Other options, such as a fetoscope (stethoscope designed to listen to a baby’s heartbeat) can also be used for hands-on listening (monitoring at regular intervals).
7. Who will be in the room with me?
Do you want certain family members, a doula, and/or a birth photographer? What about the baby’s siblings?
A couple of notes: I wasn’t sure how my children would react when they saw me in labor, so I asked a trusted friend to care for them and take them out of the room if they seemed uncomfortable. My oldest loved being present for both of her siblings births, but my middle child was not all that interested in the birth of my youngest.
Also, if you’re birthing at a hospital or birthing center, make sure photography and/or videography is allowed during labor.
8. What about delayed cord clamping?
Delayed cord clamping is becoming the standard of care in many hospitals, and for good reason.
“It’s incredible to see what a difference an extra three minutes and one-half cup of blood can have on the overall health of a child, especially four years later,” Dr. Ola Andersson told CNN. She was the lead author of a study that found delayed cord clamping resulted in neurodevelopmental benefits for preschoolers.
Delayed cord clamping or cord milking is sometimes possible when baby is born via cesarean section. Read more on the benefits of delayed cord clamping here.
Note: Although delayed cord clamping is usually not considered compatible with cord blood banking, some sources say it is compatible if the cord is allowed to pulse for 1-3 minutes. (9)
Another option to store a child’s stem cells for later therapeutic use is to bank a baby tooth when it comes out. Unlike cord blood which has a limited number of therapeutic uses, the stem cells found in tooth pulp have a wide variety of potential uses. I’ll be writing more about that soon.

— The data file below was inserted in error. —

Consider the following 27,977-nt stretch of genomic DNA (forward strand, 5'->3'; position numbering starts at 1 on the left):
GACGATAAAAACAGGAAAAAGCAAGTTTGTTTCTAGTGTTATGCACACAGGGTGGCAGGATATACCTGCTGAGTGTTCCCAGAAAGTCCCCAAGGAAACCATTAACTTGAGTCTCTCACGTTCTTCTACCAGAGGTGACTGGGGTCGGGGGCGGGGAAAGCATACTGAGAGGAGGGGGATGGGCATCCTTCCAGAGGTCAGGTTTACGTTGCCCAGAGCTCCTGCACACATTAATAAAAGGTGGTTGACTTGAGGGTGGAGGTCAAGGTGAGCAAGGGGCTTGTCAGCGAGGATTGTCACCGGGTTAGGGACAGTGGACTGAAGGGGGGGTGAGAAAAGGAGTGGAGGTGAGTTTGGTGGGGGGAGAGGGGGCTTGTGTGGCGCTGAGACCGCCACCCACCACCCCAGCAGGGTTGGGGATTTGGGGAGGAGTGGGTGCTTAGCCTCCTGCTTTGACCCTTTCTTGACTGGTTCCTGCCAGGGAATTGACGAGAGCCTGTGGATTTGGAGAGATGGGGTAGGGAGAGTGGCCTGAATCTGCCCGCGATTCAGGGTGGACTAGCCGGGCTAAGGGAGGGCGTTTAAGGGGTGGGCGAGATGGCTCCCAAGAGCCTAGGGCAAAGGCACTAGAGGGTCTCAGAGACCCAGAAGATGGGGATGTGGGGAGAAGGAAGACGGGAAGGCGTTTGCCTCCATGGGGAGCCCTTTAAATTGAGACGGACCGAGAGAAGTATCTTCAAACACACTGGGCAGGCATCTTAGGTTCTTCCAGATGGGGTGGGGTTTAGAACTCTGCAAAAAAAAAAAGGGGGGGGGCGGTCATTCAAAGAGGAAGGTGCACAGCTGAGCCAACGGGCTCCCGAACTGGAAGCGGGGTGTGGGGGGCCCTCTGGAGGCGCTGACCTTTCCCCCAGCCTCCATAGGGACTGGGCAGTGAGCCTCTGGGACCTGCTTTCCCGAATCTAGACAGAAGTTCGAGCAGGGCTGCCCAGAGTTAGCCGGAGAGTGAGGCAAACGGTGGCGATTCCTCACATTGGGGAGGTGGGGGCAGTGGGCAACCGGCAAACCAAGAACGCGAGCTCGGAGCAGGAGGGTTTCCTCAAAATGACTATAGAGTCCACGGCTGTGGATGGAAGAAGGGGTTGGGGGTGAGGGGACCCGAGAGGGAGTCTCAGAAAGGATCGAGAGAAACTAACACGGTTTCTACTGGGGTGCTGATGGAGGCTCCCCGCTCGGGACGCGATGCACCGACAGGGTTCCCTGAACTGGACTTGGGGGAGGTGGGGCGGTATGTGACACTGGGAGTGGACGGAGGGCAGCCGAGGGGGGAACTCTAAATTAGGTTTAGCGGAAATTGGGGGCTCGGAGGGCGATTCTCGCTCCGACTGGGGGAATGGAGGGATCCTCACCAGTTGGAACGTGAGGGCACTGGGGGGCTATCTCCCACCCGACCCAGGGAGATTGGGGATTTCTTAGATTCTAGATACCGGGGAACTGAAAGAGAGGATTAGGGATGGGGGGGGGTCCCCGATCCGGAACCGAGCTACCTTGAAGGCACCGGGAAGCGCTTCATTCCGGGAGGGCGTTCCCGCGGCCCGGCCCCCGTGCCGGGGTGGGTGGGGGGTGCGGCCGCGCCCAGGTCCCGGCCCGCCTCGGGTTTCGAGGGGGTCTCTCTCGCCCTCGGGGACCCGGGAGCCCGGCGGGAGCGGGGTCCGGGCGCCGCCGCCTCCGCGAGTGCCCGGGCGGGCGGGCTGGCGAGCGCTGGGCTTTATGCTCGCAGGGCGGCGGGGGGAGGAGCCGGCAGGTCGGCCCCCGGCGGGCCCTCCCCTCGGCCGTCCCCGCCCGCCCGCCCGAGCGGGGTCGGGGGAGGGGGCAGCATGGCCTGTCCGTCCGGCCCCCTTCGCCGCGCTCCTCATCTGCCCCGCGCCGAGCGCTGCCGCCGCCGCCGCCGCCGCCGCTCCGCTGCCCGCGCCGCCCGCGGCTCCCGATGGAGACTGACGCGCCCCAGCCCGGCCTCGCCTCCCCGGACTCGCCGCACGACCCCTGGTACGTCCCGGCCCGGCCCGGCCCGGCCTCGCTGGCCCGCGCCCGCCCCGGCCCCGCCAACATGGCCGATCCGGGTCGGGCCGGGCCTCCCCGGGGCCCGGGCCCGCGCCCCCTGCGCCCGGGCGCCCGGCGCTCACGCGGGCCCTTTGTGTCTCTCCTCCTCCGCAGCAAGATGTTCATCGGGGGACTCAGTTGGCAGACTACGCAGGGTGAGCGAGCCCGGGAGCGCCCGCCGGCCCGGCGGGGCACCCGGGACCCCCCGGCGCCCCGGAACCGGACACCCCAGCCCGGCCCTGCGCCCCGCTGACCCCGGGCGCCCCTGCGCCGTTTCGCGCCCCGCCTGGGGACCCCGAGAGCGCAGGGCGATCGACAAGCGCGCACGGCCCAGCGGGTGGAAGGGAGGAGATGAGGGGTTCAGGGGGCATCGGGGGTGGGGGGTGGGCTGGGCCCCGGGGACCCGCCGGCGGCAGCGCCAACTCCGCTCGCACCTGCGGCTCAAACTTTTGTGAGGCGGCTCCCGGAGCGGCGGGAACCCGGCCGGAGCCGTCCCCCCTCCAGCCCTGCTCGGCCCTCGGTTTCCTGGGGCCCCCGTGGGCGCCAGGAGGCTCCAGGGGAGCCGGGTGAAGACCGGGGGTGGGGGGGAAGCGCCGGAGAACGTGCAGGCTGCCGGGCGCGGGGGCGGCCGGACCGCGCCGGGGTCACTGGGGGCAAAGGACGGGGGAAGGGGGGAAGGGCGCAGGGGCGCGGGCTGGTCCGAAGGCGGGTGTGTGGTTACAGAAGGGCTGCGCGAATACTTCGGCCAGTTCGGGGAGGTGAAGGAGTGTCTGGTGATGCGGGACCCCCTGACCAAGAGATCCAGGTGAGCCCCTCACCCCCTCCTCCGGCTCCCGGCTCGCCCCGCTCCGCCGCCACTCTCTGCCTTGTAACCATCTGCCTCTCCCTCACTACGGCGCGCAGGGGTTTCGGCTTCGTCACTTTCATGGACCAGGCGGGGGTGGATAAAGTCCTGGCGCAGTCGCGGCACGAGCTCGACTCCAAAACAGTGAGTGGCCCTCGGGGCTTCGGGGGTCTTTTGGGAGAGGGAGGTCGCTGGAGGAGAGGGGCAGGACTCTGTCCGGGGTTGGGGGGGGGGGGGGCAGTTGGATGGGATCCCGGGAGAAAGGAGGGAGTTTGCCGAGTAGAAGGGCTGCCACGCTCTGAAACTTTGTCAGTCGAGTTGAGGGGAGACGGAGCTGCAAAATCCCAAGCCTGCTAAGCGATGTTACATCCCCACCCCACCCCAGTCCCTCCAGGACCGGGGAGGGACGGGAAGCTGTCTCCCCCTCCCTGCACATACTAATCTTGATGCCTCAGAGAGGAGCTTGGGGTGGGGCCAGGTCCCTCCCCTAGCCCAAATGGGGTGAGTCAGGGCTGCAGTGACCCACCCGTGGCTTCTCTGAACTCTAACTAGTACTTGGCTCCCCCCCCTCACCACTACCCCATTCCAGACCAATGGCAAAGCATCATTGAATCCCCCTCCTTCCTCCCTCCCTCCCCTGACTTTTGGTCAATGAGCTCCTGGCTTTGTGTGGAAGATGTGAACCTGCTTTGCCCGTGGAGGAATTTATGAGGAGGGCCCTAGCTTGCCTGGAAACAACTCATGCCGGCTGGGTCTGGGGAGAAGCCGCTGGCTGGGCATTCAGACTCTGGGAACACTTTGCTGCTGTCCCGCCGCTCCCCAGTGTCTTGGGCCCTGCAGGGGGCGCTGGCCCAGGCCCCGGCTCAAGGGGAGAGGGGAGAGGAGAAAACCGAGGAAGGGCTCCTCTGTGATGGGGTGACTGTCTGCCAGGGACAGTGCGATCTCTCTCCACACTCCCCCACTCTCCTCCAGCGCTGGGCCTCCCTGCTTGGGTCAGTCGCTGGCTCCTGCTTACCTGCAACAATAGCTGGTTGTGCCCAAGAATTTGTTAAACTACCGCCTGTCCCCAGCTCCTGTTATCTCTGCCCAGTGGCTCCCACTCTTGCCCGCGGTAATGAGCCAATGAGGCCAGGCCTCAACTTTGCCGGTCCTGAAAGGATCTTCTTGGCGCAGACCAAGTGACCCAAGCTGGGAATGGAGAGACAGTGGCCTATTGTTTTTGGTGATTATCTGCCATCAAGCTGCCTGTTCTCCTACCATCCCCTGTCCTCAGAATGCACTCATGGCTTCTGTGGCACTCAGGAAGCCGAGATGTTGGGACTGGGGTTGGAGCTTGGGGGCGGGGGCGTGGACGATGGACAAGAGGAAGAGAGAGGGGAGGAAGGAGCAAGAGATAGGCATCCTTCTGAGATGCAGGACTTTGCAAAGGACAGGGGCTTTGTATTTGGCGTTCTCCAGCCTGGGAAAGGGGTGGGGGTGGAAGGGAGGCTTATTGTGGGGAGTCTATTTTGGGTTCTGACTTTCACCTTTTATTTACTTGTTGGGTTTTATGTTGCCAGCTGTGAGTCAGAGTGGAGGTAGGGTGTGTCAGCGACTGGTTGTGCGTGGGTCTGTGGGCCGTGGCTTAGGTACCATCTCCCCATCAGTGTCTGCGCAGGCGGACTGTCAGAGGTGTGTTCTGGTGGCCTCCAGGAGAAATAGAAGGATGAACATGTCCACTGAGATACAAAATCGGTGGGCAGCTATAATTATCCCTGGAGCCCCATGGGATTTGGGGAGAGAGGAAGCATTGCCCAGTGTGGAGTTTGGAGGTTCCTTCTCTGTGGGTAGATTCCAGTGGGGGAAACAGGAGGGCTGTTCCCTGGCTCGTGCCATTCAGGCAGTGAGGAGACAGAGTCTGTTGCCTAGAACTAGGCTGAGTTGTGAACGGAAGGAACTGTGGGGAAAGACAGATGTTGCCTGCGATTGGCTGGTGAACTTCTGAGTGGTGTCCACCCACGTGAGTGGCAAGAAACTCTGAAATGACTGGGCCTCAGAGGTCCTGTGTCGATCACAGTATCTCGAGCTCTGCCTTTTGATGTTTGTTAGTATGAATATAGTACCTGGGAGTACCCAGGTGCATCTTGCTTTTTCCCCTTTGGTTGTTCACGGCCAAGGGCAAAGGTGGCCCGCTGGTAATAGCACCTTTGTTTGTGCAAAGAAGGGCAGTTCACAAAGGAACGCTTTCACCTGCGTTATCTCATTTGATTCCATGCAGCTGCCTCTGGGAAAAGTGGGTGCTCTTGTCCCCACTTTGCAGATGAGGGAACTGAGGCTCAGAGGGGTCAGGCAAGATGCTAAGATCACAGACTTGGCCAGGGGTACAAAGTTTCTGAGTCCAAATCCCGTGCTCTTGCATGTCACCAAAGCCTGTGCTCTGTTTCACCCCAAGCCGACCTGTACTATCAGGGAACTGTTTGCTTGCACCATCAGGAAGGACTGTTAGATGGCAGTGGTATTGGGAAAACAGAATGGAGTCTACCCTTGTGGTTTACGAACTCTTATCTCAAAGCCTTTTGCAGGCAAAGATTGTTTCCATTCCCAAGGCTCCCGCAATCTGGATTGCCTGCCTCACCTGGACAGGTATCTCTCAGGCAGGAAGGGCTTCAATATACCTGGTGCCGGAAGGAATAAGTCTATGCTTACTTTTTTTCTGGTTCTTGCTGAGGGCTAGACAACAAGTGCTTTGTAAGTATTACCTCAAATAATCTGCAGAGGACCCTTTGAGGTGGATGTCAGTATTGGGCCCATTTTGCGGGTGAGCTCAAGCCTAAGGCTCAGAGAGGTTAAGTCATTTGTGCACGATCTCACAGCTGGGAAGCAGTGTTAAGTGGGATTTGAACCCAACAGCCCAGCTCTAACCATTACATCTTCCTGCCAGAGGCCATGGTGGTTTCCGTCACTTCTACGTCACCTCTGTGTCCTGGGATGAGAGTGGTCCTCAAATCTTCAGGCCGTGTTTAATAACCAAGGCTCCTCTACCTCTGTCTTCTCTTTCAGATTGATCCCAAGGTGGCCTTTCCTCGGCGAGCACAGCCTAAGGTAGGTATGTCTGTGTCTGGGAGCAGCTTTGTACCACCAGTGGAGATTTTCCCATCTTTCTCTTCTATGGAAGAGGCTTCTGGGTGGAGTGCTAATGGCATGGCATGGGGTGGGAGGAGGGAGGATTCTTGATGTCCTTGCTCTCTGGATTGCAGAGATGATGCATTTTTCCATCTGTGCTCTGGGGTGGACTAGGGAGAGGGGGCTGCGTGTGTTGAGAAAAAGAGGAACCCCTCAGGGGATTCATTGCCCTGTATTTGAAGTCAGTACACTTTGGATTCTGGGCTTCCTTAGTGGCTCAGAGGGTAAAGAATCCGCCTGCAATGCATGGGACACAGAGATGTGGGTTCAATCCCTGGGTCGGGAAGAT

9. Do I want to be skin-to-skin with my baby right after birth?
Babies benefit immensely from skin-to-skin care in the moments after birth. When it’s not possible, or even when it is, mamas should know that it’s also beneficial in the days, weeks, and even months after baby arrives. Here’s your guide to getting started.
10. Do I want to keep my placenta?
Some women opt to encapsulate their placentas for postpartum support. For many, placenta encapsulation benefits mood and energy levels by delivering oxytocin, thyroid stimulating hormone, interferon, prolactin and several other components.
Considerations for c-sections (planned and unplanned)
For some mamas, a c-section birth is a thoroughly considered, planned event. Even if it’s not, “a good plan shouldn’t just describe your best-case scenario; it should also include your preferences in the event that things don’t go according to plan,” writes Genevieve Howland in The Mama Natural Week-by-Week Guide To Pregnancy & Childbirth.
“I’d known long before I got pregnant that I wanted a vaginal birth, but I also knew there was always a chance of having a C-section,” she continues. “That’s why my first birth plan included my preferences in the event that I ended up in the OR. (My highest priorities? Immediate skin-to-skin contact and immediate breastfeeding, if at all possible.) Nobody wants to think about all the things that could go wrong during delivery, of course, but you also don’t want to be making important decisions in between contractions (for obvious reasons!).”
I highly recommend Genevieve’s book, and two other helpful resources on this subject are:
Creating Your Written Birth Plan
If you’ve answered the questions above and are wondering how to put it all together into a written plan, check out this post from my friend Genevieve. She’ll show you how to create a one page birth plan that practitioners won’t scoff at.
Want to learn how to have an awesome birth without leaving your couch?
If you’re looking for an evidence-based, naturally-minded resource, I highly recommend the Mama Natural Birth Course and/or The Mama Natural Week-by-Week Guide to Pregnancy and Childbirth.
You’ll learn about:
- Delayed cord clamping, which boosts baby’s iron stores by 30% and improves fine motor skills and social development later in life.
- Skin-to-skin contact, which regulates baby’s body temperature and blood pressure, reduces stress hormones, and helps initiate early breastfeeding.
- Gentle cesarean, which can “seed” baby’s microbiome, eliminate fluids from baby’s lungs, while empowering the mama.
- The importance of eating during labor, and so much more.
Click here to check out the Mama Natural Birth Course, and here to check out The Mama Natural Week-by-Week Guide to Pregnancy and Childbirth.